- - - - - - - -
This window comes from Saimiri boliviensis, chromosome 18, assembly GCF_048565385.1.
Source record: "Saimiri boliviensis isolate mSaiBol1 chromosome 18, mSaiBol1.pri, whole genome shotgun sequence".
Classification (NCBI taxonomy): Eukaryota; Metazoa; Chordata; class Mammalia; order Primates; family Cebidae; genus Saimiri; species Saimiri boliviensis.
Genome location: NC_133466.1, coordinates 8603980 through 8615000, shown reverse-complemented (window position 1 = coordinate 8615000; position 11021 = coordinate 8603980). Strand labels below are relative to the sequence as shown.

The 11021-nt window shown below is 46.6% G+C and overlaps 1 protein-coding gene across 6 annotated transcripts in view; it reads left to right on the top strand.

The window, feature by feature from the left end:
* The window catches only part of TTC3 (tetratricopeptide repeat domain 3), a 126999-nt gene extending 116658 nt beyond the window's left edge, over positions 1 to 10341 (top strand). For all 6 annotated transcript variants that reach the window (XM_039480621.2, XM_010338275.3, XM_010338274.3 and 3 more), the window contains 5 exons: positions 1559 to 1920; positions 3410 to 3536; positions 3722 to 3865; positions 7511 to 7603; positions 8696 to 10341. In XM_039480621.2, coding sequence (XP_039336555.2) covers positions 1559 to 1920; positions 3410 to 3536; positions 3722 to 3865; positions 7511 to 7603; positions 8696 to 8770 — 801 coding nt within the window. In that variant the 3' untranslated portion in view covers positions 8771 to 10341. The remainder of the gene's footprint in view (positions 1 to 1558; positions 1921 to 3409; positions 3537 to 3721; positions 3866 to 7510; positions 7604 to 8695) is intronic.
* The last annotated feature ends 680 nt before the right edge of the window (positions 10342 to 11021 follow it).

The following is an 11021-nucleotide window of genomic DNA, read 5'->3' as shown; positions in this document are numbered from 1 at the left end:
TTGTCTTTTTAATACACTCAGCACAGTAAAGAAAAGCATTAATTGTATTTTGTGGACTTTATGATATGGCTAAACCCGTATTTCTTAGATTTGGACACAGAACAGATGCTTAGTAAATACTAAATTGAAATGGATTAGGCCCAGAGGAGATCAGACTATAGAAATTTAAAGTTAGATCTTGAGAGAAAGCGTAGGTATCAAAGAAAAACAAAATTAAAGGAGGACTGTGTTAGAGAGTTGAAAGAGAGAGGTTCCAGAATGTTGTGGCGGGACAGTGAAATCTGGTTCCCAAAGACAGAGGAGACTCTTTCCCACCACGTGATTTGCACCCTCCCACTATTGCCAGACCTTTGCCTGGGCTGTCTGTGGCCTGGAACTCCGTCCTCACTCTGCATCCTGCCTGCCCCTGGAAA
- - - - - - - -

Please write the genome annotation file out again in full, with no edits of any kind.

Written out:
This window comes from Saimiri boliviensis, chromosome 18, assembly GCF_048565385.1.
Source record: "Saimiri boliviensis isolate mSaiBol1 chromosome 18, mSaiBol1.pri, whole genome shotgun sequence".
Classification (NCBI taxonomy): Eukaryota; Metazoa; Chordata; class Mammalia; order Primates; family Cebidae; genus Saimiri; species Saimiri boliviensis.
Genome location: NC_133466.1, coordinates 8603980 through 8615000, shown reverse-complemented (window position 1 = coordinate 8615000; position 11021 = coordinate 8603980). Strand labels below are relative to the sequence as shown.

The 11021-nt window shown below is 46.6% G+C and overlaps 1 protein-coding gene across 6 annotated transcripts in view; it reads left to right on the top strand.

The window, feature by feature from the left end:
* The window catches only part of TTC3 (tetratricopeptide repeat domain 3), a 126999-nt gene extending 116658 nt beyond the window's left edge, over positions 1 to 10341 (top strand). For all 6 annotated transcript variants that reach the window (XM_039480621.2, XM_010338275.3, XM_010338274.3 and 3 more), the window contains 5 exons: positions 1559 to 1920; positions 3410 to 3536; positions 3722 to 3865; positions 7511 to 7603; positions 8696 to 10341. In XM_039480621.2, coding sequence (XP_039336555.2) covers positions 1559 to 1920; positions 3410 to 3536; positions 3722 to 3865; positions 7511 to 7603; positions 8696 to 8770 — 801 coding nt within the window. In that variant the 3' untranslated portion in view covers positions 8771 to 10341. The remainder of the gene's footprint in view (positions 1 to 1558; positions 1921 to 3409; positions 3537 to 3721; positions 3866 to 7510; positions 7604 to 8695) is intronic.
* The last annotated feature ends 680 nt before the right edge of the window (positions 10342 to 11021 follow it).

The following is an 11021-nucleotide window of genomic DNA, read 5'->3' as shown; positions in this document are numbered from 1 at the left end:
TTGTCTTTTTAATACACTCAGCACAGTAAAGAAAAGCATTAATTGTATTTTGTGGACTTTATGATATGGCTAAACCCGTATTTCTTAGATTTGGACACAGAACAGATGCTTAGTAAATACTAAATTGAAATGGATTAGGCCCAGAGGAGATCAGACTATAGAAATTTAAAGTTAGATCTTGAGAGAAAGCGTAGGTATCAAAGAAAAACAAAATTAAAGGAGGACTGTGTTAGAGAGTTGAAAGAGAGAGGTTCCAGAATGTTGTGGCGGGACAGTGAAATCTGGTTCCCAAAGACAGAGGAGACTCTTTCCCACCACGTGATTTGCACCCTCCCACTATTGCCAGACCTTTGCCTGGGCTGTCTGTGGCCTGGAACTCCGTCCTCACTCTGCATCCTGCCTGCCCCTGGAAA